Hiring managers and recruiters receive dozens — sometimes hundreds — of résumés for any given opening. You may be perfect for the job, but if your résumé has just one typo, if it's formatted poorly, or you use the wrong objective, it could easily end up in the "no" pile.
Here are some resume mistakes I have noticed as a recruiter that you want to avoid:
1. Wrong Contact Information
It is very important that you ensure your contact information is up-to date-and accurate on your resume. So many times I run into candidates with old cell numbers or home phones numbers listed that do not work. Recruiters typically call during the day. You need to make sure you have the most accessible number listed, and be prepared to possibly accept a call mid-day if you are actively applying to jobs. I even had a friend have a 6 instead of a 9 in her number--a simple, yet, major mistake.
2. No Dates Listed
Sometimes people shy away from listing dates of past jobs if they feel they lack experience, have gaps in employment, or have been job hopping. Remain truthful. You never know exactly what they are looking for and, even further, you can explain anything that they have questions about in your interview. The moment you omit dates, you are risking not being called at all because your experience cannot be quantified.
3. Sending the same resume to each employer, or (even worst) Not ensuring you switch the company name out if you include it in the objective statement.
No two roles are exactly alike and your resumes shouldn’t be either. You want to do your best to apply to each job and individually tailor your résumé to fit the job description, while using exact keywords and including examples that show exactly how you would be an asset to that company based on their goals. When you don't switch the company details you seem uninterested and unable to pay attention to detail. When you use a generic resume not only will you decrease your chances of passing the ATS, but you will always seem less qualified, at first glance, by the recruiter.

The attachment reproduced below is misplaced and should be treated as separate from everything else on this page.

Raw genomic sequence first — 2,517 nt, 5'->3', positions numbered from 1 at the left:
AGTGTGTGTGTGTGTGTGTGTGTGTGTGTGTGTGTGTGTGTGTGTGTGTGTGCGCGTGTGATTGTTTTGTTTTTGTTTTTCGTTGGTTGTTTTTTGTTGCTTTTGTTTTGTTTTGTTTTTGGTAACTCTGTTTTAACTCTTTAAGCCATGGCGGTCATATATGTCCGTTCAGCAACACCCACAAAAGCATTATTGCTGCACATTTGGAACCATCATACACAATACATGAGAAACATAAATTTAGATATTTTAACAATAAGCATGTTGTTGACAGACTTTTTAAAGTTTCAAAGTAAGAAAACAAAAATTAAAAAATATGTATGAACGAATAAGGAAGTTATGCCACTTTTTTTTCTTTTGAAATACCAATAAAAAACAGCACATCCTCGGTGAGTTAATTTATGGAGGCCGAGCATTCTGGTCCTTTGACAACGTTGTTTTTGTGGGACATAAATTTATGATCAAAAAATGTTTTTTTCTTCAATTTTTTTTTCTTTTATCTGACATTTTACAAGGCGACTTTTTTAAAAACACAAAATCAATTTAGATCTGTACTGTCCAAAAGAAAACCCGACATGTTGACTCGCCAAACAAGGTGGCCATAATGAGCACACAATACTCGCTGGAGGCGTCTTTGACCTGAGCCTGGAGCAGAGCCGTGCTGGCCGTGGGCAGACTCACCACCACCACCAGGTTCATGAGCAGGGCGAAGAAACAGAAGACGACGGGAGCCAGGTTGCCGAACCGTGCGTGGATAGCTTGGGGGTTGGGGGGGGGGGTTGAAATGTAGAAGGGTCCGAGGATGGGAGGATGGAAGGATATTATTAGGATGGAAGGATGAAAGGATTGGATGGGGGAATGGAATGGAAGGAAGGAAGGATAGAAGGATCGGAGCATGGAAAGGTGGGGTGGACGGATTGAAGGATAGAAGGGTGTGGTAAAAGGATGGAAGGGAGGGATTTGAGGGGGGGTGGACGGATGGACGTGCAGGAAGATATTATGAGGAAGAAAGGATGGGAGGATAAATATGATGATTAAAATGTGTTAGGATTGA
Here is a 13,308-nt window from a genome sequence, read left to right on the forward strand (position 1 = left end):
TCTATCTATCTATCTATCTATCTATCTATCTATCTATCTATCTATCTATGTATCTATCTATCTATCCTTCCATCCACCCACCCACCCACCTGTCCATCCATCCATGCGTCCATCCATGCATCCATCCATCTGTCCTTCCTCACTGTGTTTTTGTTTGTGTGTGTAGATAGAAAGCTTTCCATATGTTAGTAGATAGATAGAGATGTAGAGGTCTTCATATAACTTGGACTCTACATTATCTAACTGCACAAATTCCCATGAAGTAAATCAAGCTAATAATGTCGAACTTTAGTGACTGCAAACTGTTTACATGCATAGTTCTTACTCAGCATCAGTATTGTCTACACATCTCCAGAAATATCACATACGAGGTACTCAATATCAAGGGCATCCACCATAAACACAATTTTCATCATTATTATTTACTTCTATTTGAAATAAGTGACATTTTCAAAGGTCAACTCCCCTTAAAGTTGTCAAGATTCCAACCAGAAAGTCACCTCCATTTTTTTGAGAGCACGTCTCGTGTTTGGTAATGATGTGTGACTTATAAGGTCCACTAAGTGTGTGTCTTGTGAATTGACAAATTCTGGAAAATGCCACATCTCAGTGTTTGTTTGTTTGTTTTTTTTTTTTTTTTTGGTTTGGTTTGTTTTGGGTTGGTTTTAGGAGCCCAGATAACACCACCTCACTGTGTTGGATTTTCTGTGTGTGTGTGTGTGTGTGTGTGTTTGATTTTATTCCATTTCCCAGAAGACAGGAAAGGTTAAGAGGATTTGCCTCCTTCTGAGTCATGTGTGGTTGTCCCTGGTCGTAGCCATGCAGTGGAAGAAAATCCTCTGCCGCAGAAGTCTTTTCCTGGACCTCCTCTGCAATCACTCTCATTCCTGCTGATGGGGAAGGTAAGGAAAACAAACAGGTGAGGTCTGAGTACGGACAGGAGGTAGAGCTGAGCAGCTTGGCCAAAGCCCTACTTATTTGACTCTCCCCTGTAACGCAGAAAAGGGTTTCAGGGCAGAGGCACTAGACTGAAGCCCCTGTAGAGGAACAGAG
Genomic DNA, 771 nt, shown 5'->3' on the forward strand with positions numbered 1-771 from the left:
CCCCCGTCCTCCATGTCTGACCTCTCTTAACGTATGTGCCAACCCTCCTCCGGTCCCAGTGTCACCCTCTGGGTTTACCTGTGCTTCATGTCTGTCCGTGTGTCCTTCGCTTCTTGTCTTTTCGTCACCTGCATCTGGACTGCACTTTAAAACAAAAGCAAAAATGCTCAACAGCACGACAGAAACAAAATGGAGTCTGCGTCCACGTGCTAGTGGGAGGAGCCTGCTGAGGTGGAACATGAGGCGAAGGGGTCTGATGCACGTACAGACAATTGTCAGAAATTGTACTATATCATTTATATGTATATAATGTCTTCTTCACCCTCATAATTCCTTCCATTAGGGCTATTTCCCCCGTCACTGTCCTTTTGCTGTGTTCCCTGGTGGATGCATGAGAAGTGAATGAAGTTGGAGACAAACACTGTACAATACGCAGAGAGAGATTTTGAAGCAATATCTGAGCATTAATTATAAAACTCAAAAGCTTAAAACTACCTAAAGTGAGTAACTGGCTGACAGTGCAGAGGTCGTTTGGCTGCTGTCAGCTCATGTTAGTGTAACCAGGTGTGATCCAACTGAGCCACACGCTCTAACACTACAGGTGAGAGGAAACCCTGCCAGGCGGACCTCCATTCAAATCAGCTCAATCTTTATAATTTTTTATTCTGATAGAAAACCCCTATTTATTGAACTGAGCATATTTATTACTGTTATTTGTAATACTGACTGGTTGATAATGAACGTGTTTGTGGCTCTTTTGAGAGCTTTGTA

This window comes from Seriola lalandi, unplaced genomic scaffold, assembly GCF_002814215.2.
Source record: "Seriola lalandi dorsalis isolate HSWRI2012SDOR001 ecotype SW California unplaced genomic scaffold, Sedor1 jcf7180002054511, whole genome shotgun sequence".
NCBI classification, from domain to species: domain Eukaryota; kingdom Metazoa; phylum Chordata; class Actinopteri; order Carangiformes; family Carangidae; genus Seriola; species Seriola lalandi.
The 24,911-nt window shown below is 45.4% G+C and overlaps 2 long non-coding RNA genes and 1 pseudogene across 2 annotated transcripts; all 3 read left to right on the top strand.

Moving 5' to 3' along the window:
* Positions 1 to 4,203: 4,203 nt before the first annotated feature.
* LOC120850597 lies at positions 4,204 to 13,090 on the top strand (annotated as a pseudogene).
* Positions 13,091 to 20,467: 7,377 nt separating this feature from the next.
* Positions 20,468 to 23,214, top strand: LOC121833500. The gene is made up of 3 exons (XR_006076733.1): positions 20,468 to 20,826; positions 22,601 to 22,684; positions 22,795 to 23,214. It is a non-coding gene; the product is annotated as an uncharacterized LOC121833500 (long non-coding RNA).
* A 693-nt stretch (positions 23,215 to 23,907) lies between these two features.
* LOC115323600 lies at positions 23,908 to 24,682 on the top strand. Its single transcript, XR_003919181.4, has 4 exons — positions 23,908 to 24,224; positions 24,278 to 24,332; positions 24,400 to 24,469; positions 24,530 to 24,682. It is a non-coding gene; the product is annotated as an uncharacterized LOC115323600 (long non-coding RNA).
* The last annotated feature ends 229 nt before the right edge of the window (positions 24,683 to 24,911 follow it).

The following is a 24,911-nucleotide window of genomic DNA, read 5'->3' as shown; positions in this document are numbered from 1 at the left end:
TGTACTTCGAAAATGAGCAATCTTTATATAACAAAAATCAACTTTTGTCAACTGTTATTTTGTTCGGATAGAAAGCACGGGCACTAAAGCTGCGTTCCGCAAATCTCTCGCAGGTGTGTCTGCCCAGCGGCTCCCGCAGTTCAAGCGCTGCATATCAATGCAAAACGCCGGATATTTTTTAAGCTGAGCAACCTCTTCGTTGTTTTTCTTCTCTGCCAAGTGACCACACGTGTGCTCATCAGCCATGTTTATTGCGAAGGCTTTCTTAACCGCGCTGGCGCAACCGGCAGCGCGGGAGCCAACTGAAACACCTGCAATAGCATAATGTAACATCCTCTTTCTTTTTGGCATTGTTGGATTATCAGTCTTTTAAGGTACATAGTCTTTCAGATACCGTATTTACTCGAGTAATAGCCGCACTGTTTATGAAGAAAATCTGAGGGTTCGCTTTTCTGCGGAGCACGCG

4. Elaborate Formatting
I agree, there is nothing like a beautifully designed resume. But when it comes to telling a story about your qualifications and, ultimately, getting hired less can be more. Depending on your industry, elaborate designs could always be the go-to, but whenever you have to send your resume through an electronic system and ATS you want to always gear towards “text only” format. The use of PDF’s, charts, text boxes, and off formatting could all come over distorted when the recruiter goes to pull your application. Contact information could completely disappear and symbols could become integrated within all of the text. Don't let this happen to you.
5. Typos and grammatical errors
I’ve seen managers automatically dismiss candidates the moment they see a typo or error. The thought process is that a resume is a crafted reflection of you and your work that you have ample amount of time to review and reflect prior to sending out. Submitting a document that has multiple errors calls into question your judgement and the type of work you would produce if you joined the team. Use spell check, and get 2 more opinions. You can never be too sure.
6. Not including Education, License, and Certifications (when listed as a minimum requirements)
Some people begin to omit information to save space on a resume. You have to be careful with that. Some organizations have rules in place that do not allow you to interview or hire anyone that does not meet every single minimum qualification listed in the job description. Have a degree? List it. A specific software skill? List it. A professional license? List it. Pay close attention to every detail in the job description so that you can showcase how you are the perfect fit. Recruiters and hiring managers are not mind readers. You must list exactly what you have accomplished, and the skills you have obtained, so that they know you are qualified.
7. Being Vague
The moment you copy and paste bullet points from a job description without including your specific contribution and results you completely lose the reader and lack true substance. You need to put real, quantitative tasks and accomplishments on your resume. The more specific and results-oriented your resume is, the better. Your resume has to tell the story before you get the opportunity to explain yourself in an interview.
Hopefully these common mistakes give you a starting point for updating your resume and ensuring you are competitive. If you’d like additional insight, I encourage you to set up a free consultation. We can discuss your resume and determine areas of improvement. We even have full resume services and a monthly newsletter with career tips as well. Time to land more interviews and job offers!